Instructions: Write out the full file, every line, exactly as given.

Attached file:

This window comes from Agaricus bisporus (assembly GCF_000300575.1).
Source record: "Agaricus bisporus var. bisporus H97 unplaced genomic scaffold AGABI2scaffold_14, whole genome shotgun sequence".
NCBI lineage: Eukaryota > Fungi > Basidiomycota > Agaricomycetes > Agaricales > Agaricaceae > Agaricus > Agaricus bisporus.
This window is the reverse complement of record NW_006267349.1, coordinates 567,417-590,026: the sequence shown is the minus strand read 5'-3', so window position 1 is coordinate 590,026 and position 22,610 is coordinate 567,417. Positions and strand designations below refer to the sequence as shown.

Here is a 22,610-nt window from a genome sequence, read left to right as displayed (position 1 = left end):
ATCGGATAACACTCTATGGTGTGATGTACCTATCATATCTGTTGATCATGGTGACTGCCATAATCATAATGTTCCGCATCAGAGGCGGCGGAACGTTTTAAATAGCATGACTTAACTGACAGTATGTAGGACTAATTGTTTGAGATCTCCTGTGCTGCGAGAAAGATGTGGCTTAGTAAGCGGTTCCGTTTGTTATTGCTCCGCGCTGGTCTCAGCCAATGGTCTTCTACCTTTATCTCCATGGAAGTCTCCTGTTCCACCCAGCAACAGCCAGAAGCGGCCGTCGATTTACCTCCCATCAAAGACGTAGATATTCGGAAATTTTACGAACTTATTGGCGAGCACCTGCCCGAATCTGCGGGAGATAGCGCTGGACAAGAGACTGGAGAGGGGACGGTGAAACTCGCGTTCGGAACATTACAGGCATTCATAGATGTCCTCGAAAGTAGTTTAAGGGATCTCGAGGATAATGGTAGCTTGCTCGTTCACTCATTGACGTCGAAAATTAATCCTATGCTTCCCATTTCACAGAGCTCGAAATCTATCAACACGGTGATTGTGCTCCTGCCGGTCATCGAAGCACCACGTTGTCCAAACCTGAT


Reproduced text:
This window comes from Agaricus bisporus (assembly GCF_000300575.1).
Source record: "Agaricus bisporus var. bisporus H97 unplaced genomic scaffold AGABI2scaffold_14, whole genome shotgun sequence".
NCBI lineage: Eukaryota > Fungi > Basidiomycota > Agaricomycetes > Agaricales > Agaricaceae > Agaricus > Agaricus bisporus.
This window is the reverse complement of record NW_006267349.1, coordinates 567,417-590,026: the sequence shown is the minus strand read 5'-3', so window position 1 is coordinate 590,026 and position 22,610 is coordinate 567,417. Positions and strand designations below refer to the sequence as shown.

Here is a 22,610-nt window from a genome sequence, read left to right as displayed (position 1 = left end):
ATCGGATAACACTCTATGGTGTGATGTACCTATCATATCTGTTGATCATGGTGACTGCCATAATCATAATGTTCCGCATCAGAGGCGGCGGAACGTTTTAAATAGCATGACTTAACTGACAGTATGTAGGACTAATTGTTTGAGATCTCCTGTGCTGCGAGAAAGATGTGGCTTAGTAAGCGGTTCCGTTTGTTATTGCTCCGCGCTGGTCTCAGCCAATGGTCTTCTACCTTTATCTCCATGGAAGTCTCCTGTTCCACCCAGCAACAGCCAGAAGCGGCCGTCGATTTACCTCCCATCAAAGACGTAGATATTCGGAAATTTTACGAACTTATTGGCGAGCACCTGCCCGAATCTGCGGGAGATAGCGCTGGACAAGAGACTGGAGAGGGGACGGTGAAACTCGCGTTCGGAACATTACAGGCATTCATAGATGTCCTCGAAAGTAGTTTAAGGGATCTCGAGGATAATGGTAGCTTGCTCGTTCACTCATTGACGTCGAAAATTAATCCTATGCTTCCCATTTCACAGAGCTCGAAATCTATCAACACGGTGATTGTGCTCCTGCCGGTCATCGAAGCACCACGTTGTCCAAACCTGAT